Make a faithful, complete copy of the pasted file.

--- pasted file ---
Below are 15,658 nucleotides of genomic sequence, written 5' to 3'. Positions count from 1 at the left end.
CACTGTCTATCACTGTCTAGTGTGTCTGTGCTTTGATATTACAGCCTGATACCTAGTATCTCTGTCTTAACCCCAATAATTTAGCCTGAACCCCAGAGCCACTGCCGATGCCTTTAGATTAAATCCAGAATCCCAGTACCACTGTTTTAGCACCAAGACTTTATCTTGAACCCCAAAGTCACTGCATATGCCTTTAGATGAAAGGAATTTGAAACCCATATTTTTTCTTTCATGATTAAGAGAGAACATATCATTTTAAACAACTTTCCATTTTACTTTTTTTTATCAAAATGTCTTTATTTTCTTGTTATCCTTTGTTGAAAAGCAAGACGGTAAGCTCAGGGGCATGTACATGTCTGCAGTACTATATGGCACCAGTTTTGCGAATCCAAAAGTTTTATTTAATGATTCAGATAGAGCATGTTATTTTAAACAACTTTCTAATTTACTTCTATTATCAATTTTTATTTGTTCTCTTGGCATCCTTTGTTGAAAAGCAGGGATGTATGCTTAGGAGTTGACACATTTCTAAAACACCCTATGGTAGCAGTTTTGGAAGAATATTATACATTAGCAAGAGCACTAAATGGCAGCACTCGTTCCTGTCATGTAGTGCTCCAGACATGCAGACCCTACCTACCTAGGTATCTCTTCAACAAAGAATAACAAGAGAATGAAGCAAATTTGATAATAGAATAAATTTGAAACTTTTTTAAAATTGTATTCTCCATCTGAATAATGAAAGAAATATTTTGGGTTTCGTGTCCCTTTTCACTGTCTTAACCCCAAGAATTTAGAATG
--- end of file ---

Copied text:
Below are 15,658 nucleotides of genomic sequence, written 5' to 3'. Positions count from 1 at the left end.
CACTGTCTATCACTGTCTAGTGTGTCTGTGCTTTGATATTACAGCCTGATACCTAGTATCTCTGTCTTAACCCCAATAATTTAGCCTGAACCCCAGAGCCACTGCCGATGCCTTTAGATTAAATCCAGAATCCCAGTACCACTGTTTTAGCACCAAGACTTTATCTTGAACCCCAAAGTCACTGCATATGCCTTTAGATGAAAGGAATTTGAAACCCATATTTTTTCTTTCATGATTAAGAGAGAACATATCATTTTAAACAACTTTCCATTTTACTTTTTTTTATCAAAATGTCTTTATTTTCTTGTTATCCTTTGTTGAAAAGCAAGACGGTAAGCTCAGGGGCATGTACATGTCTGCAGTACTATATGGCACCAGTTTTGCGAATCCAAAAGTTTTATTTAATGATTCAGATAGAGCATGTTATTTTAAACAACTTTCTAATTTACTTCTATTATCAATTTTTATTTGTTCTCTTGGCATCCTTTGTTGAAAAGCAGGGATGTATGCTTAGGAGTTGACACATTTCTAAAACACCCTATGGTAGCAGTTTTGGAAGAATATTATACATTAGCAAGAGCACTAAATGGCAGCACTCGTTCCTGTCATGTAGTGCTCCAGACATGCAGACCCTACCTACCTAGGTATCTCTTCAACAAAGAATAACAAGAGAATGAAGCAAATTTGATAATAGAATAAATTTGAAACTTTTTTAAAATTGTATTCTCCATCTGAATAATGAAAGAAATATTTTGGGTTTCGTGTCCCTTTTCACTGTCTTAACCCCAAGAATTTAGAATG